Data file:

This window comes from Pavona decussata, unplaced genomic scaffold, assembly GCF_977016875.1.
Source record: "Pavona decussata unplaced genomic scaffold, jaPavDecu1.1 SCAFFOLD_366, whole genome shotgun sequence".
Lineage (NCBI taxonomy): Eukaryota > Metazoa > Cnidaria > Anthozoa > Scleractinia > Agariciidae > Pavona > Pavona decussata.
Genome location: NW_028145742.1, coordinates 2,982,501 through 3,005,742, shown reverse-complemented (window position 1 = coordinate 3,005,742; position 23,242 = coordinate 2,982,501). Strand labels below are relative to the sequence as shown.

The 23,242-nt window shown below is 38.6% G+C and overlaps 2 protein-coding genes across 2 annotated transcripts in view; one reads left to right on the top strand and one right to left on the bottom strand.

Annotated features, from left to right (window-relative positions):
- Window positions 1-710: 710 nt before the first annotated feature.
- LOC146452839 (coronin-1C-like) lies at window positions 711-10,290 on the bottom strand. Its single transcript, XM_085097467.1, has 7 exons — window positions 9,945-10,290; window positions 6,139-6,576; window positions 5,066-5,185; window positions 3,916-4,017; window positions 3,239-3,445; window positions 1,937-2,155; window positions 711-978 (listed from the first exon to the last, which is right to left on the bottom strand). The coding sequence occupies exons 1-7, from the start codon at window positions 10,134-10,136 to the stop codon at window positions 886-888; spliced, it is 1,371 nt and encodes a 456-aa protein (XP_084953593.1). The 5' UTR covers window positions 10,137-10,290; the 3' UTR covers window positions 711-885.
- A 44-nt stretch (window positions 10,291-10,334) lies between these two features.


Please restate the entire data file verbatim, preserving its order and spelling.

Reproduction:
This window comes from Pavona decussata, unplaced genomic scaffold, assembly GCF_977016875.1.
Source record: "Pavona decussata unplaced genomic scaffold, jaPavDecu1.1 SCAFFOLD_366, whole genome shotgun sequence".
Lineage (NCBI taxonomy): Eukaryota > Metazoa > Cnidaria > Anthozoa > Scleractinia > Agariciidae > Pavona > Pavona decussata.
Genome location: NW_028145742.1, coordinates 2,982,501 through 3,005,742, shown reverse-complemented (window position 1 = coordinate 3,005,742; position 23,242 = coordinate 2,982,501). Strand labels below are relative to the sequence as shown.

The 23,242-nt window shown below is 38.6% G+C and overlaps 2 protein-coding genes across 2 annotated transcripts in view; one reads left to right on the top strand and one right to left on the bottom strand.

Annotated features, from left to right (window-relative positions):
- Window positions 1-710: 710 nt before the first annotated feature.
- LOC146452839 (coronin-1C-like) lies at window positions 711-10,290 on the bottom strand. Its single transcript, XM_085097467.1, has 7 exons — window positions 9,945-10,290; window positions 6,139-6,576; window positions 5,066-5,185; window positions 3,916-4,017; window positions 3,239-3,445; window positions 1,937-2,155; window positions 711-978 (listed from the first exon to the last, which is right to left on the bottom strand). The coding sequence occupies exons 1-7, from the start codon at window positions 10,134-10,136 to the stop codon at window positions 886-888; spliced, it is 1,371 nt and encodes a 456-aa protein (XP_084953593.1). The 5' UTR covers window positions 10,137-10,290; the 3' UTR covers window positions 711-885.
- A 44-nt stretch (window positions 10,291-10,334) lies between these two features.